Watertown’s Parents Helping Parents Receives $500K Grant

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Parents Helping Parents Celebrates Receiving a grant from the Cummings Foundation.

The following announcement was provided by Parents Helping Parents:

Parents Helping Parents (PHP) is one of 150 local nonprofits that will share in $30 million through Cummings Foundation’s major annual grants program. The Watertown-based organization was selected from a total of 630 applicants during a competitive review process. It will receive $500,000 over 10 years.

PHP helps fill the gap in mental health services for parents and caregivers. It is the only program in the Commonwealth of Massachusetts that provides a free, accessible, and evidence-based model that significantly improves parent and child mental health. Cummings Foundation funding will increase the number of parent support groups PHP offers at Family Resource Centers in the Essex, Middlesex, and Suffolk county areas and at the Middlesex House of Corrections in Billerica. 

“Cummings Foundation’s support of our organization in deepening our services in the Greater Boston area will minimally triple the number of parents who have immediate access to a free program proven to improve the mental health of their entire family,” said PHP executive director Sarah Brinley. “Our theory of change is that parents who participate in our mutual aid support groups will show improved parental mental health, which will, in turn, improve their children’s mental health.”

Mutual aid support groups differ from Parenting Classes and Behavioral Health groups because an expert does not lead them. Instead, these groups bring forward the group’s expertise, and their purpose is to help members cope with things they cannot change rather than help members change (like in therapy groups) or teach them skills (like in parenting classes). The model is highly effective and cost-efficient as it relies on trained volunteers and community partners to facilitate the support groups.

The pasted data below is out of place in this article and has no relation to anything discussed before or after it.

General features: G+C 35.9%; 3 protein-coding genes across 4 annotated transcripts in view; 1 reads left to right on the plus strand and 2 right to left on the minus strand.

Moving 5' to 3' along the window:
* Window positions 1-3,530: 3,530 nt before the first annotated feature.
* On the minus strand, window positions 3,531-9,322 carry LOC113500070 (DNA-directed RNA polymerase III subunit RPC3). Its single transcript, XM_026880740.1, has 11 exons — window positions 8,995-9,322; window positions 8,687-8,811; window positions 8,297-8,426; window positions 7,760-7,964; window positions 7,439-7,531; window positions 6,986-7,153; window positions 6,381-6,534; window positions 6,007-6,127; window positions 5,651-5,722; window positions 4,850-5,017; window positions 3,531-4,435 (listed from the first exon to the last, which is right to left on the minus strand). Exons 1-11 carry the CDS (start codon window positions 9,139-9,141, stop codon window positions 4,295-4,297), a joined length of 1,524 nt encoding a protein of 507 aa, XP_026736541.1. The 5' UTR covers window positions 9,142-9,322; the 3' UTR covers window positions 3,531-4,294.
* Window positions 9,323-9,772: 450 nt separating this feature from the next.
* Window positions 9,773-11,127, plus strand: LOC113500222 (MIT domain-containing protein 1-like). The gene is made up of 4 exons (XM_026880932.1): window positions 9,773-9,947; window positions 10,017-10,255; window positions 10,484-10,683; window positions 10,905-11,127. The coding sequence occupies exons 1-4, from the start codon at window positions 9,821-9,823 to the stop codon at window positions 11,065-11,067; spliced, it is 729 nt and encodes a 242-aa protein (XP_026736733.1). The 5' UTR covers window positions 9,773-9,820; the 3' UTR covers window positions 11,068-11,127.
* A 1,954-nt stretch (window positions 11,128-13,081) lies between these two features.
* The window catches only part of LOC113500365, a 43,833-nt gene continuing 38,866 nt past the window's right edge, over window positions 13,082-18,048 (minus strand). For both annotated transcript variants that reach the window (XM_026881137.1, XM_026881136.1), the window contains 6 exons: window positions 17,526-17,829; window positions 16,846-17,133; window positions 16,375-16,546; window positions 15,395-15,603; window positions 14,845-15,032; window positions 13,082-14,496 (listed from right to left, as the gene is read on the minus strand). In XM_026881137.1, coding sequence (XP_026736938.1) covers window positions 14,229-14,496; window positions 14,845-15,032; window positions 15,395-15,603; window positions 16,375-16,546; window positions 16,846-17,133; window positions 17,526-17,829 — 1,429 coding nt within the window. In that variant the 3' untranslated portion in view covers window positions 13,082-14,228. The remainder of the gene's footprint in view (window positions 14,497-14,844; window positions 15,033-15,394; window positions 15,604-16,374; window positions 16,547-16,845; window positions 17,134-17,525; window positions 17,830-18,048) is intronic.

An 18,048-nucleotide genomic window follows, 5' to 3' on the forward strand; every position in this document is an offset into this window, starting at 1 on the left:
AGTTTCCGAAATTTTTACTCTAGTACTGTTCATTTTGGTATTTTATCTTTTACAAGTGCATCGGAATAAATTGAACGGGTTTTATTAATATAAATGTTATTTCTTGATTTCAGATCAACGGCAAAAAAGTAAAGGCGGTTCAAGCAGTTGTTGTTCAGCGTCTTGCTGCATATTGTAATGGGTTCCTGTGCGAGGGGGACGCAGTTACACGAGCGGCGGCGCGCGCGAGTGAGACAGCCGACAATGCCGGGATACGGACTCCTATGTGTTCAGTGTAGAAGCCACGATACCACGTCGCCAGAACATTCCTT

“To best serve our participants, we provide trauma-informed services by integrating knowledge about trauma into our policies and procedures,” said PHP director of support groups Heather Rebmann Hernandez. “During our group facilitator training, we raise awareness of the areas where a parent may have experienced trauma. Facilitators become aware of the impact of trauma and paths for recovery. They can better recognize the signs and symptoms of trauma in the group setting.”

The Cummings $30 Million Grant Program primarily supports Massachusetts nonprofits that are based in and serve Middlesex, Essex, and Suffolk counties.

Through this place-based initiative, Cummings Foundation aims to give back in the areas where it owns commercial property. Its buildings are all managed, at no cost to the Foundation, by its affiliate, Cummings Properties. This Woburn-based commercial real estate firm leases and manages 11 million square feet of debt-free space, the majority of which exclusively benefits the Foundation.